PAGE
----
After a day filled with verbal broadsides from both parties, there was evidence late Saturday night that major progress had suddenly been made on an increase in the nation's debt limit, as negotiations resumed at the White House.
"Mr. President, there are negotiations going on at the White House now," said Senate Majority Leader Harry Reid, as he delayed a test vote that had been scheduled for just after 1:00 am Sunday on a Democratic debt limit plan.
"There's still a distance to go before any arrangement can be completed," Reid said, but it was a major change from earlier on Saturday, as the floors of both the House and Senate lit up with sharp exchanges over the politics of the debt limit.
Early reaction from various sources on Capitol Hill indicated that progress was definitely made on Saturday in talks at the White House, after days in which President Obama was on the sidelines in the debt limit battle.
"Pretty close," was the way one GOP lawmaker described the status of the talks after a high-level briefing earlier in the evening.
"We're still working," was the characterization from a senior Congressional staffer, who added, "Nothing to report."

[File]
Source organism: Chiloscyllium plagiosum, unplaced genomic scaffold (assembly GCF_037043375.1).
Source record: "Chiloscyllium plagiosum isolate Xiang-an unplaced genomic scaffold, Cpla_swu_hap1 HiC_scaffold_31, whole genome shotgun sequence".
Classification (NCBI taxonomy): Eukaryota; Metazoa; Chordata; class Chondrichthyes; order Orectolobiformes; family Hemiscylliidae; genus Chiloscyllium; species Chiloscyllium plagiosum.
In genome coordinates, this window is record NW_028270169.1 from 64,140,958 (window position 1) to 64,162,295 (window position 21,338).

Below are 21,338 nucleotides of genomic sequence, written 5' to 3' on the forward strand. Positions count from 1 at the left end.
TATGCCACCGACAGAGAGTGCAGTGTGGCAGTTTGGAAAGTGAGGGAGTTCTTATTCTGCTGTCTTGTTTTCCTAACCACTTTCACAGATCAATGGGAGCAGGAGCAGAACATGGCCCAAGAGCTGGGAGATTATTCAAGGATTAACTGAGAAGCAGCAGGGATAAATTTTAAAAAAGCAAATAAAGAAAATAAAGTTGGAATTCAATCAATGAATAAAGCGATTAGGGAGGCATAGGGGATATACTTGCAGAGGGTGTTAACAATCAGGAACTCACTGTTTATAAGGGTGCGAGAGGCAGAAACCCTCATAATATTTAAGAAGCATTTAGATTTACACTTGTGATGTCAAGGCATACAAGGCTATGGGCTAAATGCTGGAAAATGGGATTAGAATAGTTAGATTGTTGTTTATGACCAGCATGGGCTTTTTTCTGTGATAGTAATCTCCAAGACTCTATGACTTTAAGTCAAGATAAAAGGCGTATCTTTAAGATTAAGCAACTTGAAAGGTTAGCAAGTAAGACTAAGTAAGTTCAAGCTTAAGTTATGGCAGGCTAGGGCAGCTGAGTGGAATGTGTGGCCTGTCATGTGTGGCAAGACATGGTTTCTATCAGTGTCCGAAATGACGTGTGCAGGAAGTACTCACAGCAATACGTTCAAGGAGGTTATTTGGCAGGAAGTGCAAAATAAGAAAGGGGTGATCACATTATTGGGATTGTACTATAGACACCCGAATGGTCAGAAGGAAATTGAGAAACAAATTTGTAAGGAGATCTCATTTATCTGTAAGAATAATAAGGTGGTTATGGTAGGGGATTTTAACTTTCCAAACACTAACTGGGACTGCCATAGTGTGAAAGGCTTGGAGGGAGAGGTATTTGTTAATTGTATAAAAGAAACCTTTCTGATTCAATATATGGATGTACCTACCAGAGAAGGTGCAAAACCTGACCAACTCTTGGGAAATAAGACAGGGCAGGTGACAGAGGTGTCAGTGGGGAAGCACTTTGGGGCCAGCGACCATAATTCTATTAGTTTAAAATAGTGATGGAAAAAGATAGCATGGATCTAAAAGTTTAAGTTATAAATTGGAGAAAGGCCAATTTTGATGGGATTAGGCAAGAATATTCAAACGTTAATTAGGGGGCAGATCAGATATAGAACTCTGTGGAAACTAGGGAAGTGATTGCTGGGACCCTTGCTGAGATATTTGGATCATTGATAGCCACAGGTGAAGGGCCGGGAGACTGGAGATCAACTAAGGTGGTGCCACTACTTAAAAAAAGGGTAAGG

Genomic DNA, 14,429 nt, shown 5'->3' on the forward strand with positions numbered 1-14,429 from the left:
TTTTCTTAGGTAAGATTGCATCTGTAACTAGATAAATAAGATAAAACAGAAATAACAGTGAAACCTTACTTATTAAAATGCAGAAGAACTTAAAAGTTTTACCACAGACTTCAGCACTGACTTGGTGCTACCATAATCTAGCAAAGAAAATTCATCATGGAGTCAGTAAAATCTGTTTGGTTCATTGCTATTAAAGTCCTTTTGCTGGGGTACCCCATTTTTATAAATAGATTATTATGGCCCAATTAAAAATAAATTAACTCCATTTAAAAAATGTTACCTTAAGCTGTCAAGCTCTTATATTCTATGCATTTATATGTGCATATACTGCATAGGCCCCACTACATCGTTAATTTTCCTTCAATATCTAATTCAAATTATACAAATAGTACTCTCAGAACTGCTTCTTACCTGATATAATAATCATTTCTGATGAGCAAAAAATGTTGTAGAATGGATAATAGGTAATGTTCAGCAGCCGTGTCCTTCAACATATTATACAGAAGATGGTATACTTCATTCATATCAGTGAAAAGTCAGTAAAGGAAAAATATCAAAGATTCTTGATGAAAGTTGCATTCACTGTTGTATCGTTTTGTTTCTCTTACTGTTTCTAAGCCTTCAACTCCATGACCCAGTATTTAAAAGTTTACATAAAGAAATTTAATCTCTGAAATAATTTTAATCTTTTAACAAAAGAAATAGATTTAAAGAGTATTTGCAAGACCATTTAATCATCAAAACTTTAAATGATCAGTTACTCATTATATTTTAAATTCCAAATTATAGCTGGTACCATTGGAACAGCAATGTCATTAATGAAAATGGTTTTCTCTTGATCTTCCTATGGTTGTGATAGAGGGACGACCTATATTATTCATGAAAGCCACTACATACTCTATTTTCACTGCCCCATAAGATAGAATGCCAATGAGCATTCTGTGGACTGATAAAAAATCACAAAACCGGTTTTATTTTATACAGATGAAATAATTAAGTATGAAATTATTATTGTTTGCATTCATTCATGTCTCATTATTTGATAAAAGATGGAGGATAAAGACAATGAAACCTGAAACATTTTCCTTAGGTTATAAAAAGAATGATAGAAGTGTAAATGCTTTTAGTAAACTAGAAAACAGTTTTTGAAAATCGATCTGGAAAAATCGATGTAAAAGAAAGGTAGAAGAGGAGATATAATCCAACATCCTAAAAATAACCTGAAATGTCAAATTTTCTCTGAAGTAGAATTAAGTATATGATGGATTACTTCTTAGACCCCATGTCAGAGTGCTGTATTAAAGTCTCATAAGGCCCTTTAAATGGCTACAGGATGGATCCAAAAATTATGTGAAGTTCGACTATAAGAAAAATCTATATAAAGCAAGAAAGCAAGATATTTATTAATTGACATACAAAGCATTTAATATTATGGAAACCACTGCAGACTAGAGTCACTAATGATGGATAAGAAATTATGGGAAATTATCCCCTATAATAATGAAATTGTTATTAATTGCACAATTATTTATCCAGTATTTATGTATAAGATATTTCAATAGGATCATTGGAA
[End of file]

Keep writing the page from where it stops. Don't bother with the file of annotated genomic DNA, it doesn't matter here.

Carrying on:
"I've spoken to the White House," Sen. Reid said. "They've asked me to give everyone as much time as possible to reach an agreement."
So, even though the debt limit procedural vote is scheduled for 1 pm on Sunday afternoon, that could well be delayed again by Senate Democrats, especially if progress is being made in talks on an agreement.
The outlines of the agreement being floated around Capitol Hill would include around $2.5 trillion in budget savings over ten years, and an increase in the debt limit of a little less than that.
A vote on a Balanced Budget Amendment would have to be held by Congress, but its passage would not be required as part of any deal to raise the debt limit.
The emerging details indicated that both sides would get something out of this deal, a legislative compromise that would surely leave some aggravated.
"As we delay voting in the Senate we continue to see power consolidated into the hands of just a few legislative leaders," said Sen. Mike Lee (R-UT), who called that "troubling."
More experienced hands on Capitol Hill might call that "the art of deal making."
We'll see Sunday if key leaders and the President can strike a deal, or if there is still more negotiating in the works.
The Senate convenes at 12 noon, with the cloture vote still set for an hour after that.